Outside the Box

Opinion: Debt-ceiling bill should spend more money — not less — on America’s children 

Investing in children delivers enormous returns to families and the U.S. economy

Time and again, when Congress chooses to cut programs or funding, children are the primary target.

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Do lawmakers slight kids because they don’t have political action committees?

During the House debt ceiling debate, several members of Congress invoked the “next generation” as a newly discovered interest and reason for addressing the federal budget deficit.

While children’s advocates appreciate the fresh interest in children and agree that the deficit is an issue of importance to the next generation, it is nonsensical to argue that it is in the best interests of children for the House of Representatives to disproportionately subject them to significant long-term cuts. Unfortunately, that is what debt ceiling bill H.R. 2811 does. 

Time and again, when Congress chooses to cut programs or funding, children are the primary target. 

You can go back to 2018, when the Trump administration singled out the Children’s Health Insurance Program — which serves roughly 7 million children — to achieve nearly half of all the cuts in its proposed rescission or “clawback” package. Or back to 2009, when the Senate recommended a $100 billion reduction in the American Recovery and Reinvestment Act (the Great Recession’s stimulus package) — close to half of which came from programs that specifically help children, such as Head Start, school construction, education for disadvantaged children, and prevention programs.  

Do lawmakers slight kids because they don’t vote? Because they don’t have political action committees? Because they’ve never demonstrated the ability to derail a re-election campaign?  

Whatever the reasons, the current House leadership has chosen to deliberately exempt certain programs and populations — Social Security and Medicare, seniors and Strykers — while laying the burden squarely on children. In addition to protecting U.S. defense spending, which already outstrips spending by the next 10 nations combined, House leaders also have pledged to protect tax breaks for the wealthy.  

So what’s left to cut? Start with discretionary spending, which funds the bulk of children’s programs. H.R. 2811 would cut discretionary spending by $130 billion immediately and other spending by an additional $3+ trillion over the next 10 years, according to the Congressional Budget Office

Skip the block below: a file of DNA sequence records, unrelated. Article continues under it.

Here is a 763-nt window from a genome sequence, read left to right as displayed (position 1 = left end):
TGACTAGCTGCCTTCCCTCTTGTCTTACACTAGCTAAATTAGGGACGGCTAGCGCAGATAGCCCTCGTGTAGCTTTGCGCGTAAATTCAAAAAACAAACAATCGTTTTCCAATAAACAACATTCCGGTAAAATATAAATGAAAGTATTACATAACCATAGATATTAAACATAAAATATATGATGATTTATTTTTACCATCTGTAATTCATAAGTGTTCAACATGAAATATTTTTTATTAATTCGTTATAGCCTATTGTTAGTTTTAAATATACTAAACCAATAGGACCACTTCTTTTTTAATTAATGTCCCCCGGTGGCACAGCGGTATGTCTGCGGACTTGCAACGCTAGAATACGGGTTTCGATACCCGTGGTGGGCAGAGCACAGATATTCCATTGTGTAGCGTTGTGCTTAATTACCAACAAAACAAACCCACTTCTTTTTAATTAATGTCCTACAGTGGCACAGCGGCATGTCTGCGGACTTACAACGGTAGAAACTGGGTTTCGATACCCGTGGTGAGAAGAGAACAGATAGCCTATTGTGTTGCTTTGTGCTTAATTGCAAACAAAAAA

New restrictions on how the states provide employment services and assistance under the Temporary Assistance for Needy Families program (TANF) could stop aid to more than 1 million children, according to the Center on Budget and Policy Priorities (CBPP), and significantly increase deep child poverty.

H.R. 2811 would slash funding to education, Head Start, child care, child health, child nutrition, child and family homelessness, and child-abuse prevention by an additional 22% or more. For good measure, the bill would specifically eliminate college debt relief and investments in the environment — both issues of importance to younger voters. The Congressional Budget Office projects that the House bill could also force the elimination of many children’s programs. 

As a nation, the U.S. historically has underinvested in our children to a greater or lesser extent. During the Trump administration, the share of federal spending on children dropped by 24% — from 9.89% of the federal budget to 7.55%. (For the record, children account for roughly a quarter of the U.S. population). Emergency funding under the American Rescue Plan Act for items such as the Child Tax Credit and other pandemic outlays propelled this share to a historic high of 11.98%. Many of these provisions have since expired, and the proposed cuts suggest that lawmakers are racing to claw back whatever was spent on children.   

In fact, they should be spending more money. Numerous studies have shown that investing in children delivers enormous returns to both children and the national economy. For instance, an extensive analysis by Harvard economists Nathaniel Hendren and Ben Spring-Keyser found that direct investments in the health and education of low-income children historically have yielded the highest returns, and, in fact, pay for themselves. 

First Focus Campaign for Children recently released its 2023 Agenda for America’s Children, which outlines the steps the current Congress must take to secure our children’s well-being and the nation’s future. Our policy experts urge lawmakers to invest in public education, reverse the child mortality crisis, create affordable, high-quality child care, restore pandemic-era breakthroughs including the improved Child Tax Credit, and center children and their needs in all policy and budget decisions.  

At no point do these experts advocate cutting children from the federal budget in order to save them.

Bruce Lesley is president of First Focus on Children, a bipartisan advocacy organization dedicated to making children a priority in all federal budget and policy decisions. 

Also read: ‘Putting the Treasury on the brink of default is about as dumb as politics gets’

More: In the debt-ceiling farce, the joke’s on us